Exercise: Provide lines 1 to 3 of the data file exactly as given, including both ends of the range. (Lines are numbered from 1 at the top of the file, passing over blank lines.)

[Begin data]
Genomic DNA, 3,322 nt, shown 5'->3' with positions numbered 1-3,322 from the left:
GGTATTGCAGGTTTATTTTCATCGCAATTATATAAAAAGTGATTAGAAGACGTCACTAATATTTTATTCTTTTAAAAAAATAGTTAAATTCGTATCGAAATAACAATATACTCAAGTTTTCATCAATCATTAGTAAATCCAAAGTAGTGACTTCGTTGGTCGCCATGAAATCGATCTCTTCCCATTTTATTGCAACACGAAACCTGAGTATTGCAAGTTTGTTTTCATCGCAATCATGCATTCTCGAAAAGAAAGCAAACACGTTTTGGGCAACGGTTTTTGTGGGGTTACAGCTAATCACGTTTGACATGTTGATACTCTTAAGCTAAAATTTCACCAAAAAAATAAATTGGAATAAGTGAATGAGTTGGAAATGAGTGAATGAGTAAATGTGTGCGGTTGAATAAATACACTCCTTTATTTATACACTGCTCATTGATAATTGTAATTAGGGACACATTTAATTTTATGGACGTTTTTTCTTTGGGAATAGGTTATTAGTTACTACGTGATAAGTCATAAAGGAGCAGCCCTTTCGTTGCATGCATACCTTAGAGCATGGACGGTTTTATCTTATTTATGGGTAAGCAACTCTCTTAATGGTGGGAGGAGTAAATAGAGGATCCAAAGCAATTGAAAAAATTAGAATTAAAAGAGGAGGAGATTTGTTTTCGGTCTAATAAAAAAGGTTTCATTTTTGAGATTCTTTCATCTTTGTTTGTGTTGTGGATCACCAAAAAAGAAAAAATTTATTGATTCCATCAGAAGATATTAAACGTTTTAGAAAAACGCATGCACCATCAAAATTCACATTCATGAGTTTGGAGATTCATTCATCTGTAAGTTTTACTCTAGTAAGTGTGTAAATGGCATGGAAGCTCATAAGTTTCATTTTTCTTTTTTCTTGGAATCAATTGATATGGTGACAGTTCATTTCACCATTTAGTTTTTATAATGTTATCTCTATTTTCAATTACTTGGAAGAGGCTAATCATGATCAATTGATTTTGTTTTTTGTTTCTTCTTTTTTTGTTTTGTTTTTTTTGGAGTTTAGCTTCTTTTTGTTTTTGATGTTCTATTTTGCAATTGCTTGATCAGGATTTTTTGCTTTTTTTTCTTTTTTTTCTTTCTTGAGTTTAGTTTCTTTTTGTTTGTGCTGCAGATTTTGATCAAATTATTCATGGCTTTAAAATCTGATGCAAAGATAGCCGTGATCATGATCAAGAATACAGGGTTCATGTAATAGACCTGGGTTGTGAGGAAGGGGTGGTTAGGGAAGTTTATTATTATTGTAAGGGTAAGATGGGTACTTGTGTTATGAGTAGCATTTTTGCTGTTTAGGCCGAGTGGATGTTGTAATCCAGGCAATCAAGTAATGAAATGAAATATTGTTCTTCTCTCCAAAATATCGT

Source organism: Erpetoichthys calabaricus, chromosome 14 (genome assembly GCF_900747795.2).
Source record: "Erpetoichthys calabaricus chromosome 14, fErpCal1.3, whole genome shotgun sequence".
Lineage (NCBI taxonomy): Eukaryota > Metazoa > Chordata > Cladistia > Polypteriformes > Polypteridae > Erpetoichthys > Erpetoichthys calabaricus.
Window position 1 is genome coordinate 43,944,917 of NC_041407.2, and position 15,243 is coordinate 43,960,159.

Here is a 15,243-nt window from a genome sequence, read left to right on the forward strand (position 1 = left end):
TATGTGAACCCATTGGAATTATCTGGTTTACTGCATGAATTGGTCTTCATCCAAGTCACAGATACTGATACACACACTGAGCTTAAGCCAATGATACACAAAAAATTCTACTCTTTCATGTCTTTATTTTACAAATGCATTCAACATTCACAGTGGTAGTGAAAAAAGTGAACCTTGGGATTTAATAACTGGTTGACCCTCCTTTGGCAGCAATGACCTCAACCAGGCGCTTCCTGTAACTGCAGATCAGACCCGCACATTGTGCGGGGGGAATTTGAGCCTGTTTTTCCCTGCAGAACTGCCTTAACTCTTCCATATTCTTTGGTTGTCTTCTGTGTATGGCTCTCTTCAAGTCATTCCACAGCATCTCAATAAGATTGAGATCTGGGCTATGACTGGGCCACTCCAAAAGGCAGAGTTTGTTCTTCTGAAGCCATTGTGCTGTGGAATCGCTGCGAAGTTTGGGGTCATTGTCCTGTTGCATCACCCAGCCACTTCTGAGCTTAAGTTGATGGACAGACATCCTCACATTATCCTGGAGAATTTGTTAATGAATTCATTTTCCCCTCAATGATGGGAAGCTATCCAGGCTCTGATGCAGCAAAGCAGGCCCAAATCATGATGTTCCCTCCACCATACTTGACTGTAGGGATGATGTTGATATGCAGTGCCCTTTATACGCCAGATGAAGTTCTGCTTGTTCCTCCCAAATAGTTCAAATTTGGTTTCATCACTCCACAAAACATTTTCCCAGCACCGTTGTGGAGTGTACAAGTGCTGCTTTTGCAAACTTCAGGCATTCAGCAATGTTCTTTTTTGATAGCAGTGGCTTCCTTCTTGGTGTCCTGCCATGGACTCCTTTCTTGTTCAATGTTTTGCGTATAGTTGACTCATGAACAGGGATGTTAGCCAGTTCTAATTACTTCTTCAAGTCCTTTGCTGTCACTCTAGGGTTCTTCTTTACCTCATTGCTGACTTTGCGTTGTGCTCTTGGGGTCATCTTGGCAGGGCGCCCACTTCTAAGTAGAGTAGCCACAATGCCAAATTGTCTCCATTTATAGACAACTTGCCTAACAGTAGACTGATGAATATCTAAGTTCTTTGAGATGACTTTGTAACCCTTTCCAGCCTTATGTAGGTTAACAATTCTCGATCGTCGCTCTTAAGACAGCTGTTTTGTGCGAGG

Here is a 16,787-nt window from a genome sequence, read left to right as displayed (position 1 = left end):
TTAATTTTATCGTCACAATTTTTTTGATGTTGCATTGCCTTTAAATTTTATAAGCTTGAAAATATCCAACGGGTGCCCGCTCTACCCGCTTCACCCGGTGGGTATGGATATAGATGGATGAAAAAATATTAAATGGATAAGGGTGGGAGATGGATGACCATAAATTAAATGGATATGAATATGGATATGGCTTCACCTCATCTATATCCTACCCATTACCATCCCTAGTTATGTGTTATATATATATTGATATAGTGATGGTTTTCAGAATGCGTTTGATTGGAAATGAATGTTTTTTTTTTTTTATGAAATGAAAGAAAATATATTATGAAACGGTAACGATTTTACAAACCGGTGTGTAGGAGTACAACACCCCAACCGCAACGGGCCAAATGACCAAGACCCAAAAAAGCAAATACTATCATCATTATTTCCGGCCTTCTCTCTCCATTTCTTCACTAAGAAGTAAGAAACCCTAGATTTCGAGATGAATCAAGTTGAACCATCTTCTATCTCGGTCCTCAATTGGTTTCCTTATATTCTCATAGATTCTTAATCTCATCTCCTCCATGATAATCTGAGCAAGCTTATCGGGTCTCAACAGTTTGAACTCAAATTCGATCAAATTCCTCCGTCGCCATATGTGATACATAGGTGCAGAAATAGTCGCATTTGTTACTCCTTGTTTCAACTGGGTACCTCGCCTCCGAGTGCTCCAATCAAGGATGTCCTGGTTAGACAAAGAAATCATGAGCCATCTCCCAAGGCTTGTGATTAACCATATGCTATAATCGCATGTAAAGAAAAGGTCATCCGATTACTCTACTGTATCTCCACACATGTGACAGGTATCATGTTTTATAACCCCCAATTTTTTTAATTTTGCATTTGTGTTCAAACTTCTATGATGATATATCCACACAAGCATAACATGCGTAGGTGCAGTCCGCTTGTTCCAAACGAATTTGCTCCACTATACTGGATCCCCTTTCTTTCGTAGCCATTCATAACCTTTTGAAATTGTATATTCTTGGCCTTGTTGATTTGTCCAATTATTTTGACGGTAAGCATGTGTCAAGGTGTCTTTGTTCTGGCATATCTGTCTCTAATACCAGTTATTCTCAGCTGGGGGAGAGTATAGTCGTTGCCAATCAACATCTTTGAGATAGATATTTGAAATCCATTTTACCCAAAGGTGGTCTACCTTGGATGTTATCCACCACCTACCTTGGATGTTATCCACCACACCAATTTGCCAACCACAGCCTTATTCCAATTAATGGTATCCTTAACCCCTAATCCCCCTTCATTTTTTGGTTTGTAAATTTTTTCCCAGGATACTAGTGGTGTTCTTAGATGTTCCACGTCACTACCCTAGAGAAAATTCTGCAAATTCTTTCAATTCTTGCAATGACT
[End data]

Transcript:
Genomic DNA, 3,322 nt, shown 5'->3' with positions numbered 1-3,322 from the left:
GGTATTGCAGGTTTATTTTCATCGCAATTATATAAAAAGTGATTAGAAGACGTCACTAATATTTTATTCTTTTAAAAAAATAGTTAAATTCGTATCGAAATAACAATATACTCAAGTTTTCATCAATCATTAGTAAATCCAAAGTAGTGACTTCGTTGGTCGCCATGAAATCGATCTCTTCCCATTTTATTGCAACACGAAACCTGAGTATTGCAAGTTTGTTTTCATCGCAATCATGCATTCTCGAAAAGAAAGCAAACACGTTTTGGGCAACGGTTTTTGTGGGGTTACAGCTAATCACGTTTGACATGTTGATACTCTTAAGCTAAAATTTCACCAAAAAAATAAATTGGAATAAGTGAATGAGTTGGAAATGAGTGAATGAGTAAATGTGTGCGGTTGAATAAATACACTCCTTTATTTATACACTGCTCATTGATAATTGTAATTAGGGACACATTTAATTTTATGGACGTTTTTTCTTTGGGAATAGGTTATTAGTTACTACGTGATAAGTCATAAAGGAGCAGCCCTTTCGTTGCATGCATACCTTAGAGCATGGACGGTTTTATCTTATTTATGGGTAAGCAACTCTCTTAATGGTGGGAGGAGTAAATAGAGGATCCAAAGCAATTGAAAAAATTAGAATTAAAAGAGGAGGAGATTTGTTTTCGGTCTAATAAAAAAGGTTTCATTTTTGAGATTCTTTCATCTTTGTTTGTGTTGTGGATCACCAAAAAAGAAAAAATTTATTGATTCCATCAGAAGATATTAAACGTTTTAGAAAAACGCATGCACCATCAAAATTCACATTCATGAGTTTGGAGATTCATTCATCTGTAAGTTTTACTCTAGTAAGTGTGTAAATGGCATGGAAGCTCATAAGTTTCATTTTTCTTTTTTCTTGGAATCAATTGATATGGTGACAGTTCATTTCACCATTTAGTTTTTATAATGTTATCTCTATTTTCAATTACTTGGAAGAGGCTAATCATGATCAATTGATTTTGTTTTTTGTTTCTTCTTTTTTTGTTTTGTTTTTTTTGGAGTTTAGCTTCTTTTTGTTTTTGATGTTCTATTTTGCAATTGCTTGATCAGGATTTTTTGCTTTTTTTTCTTTTTTTTCTTTCTTGAGTTTAGTTTCTTTTTGTTTGTGCTGCAGATTTTGATCAAATTATTCATGGCTTTAAAATCTGATGCAAAGATAGCCGTGATCATGATCAAGAATACAGGGTTCATGTAATAGACCTGGGTTGTGAGGAAGGGGTGGTTAGGGAAGTTTATTATTATTGTAAGGGTAAGATGGGTACTTGTGTTATGAGTAGCATTTTTGCTGTTTAGGCCGAGTGGATGTTGTAATCCAGGCAATCAAGTAATGAAATGAAATATTGTTCTTCTCTCCAAAATATCGT

Source organism: Erpetoichthys calabaricus, chromosome 14 (genome assembly GCF_900747795.2).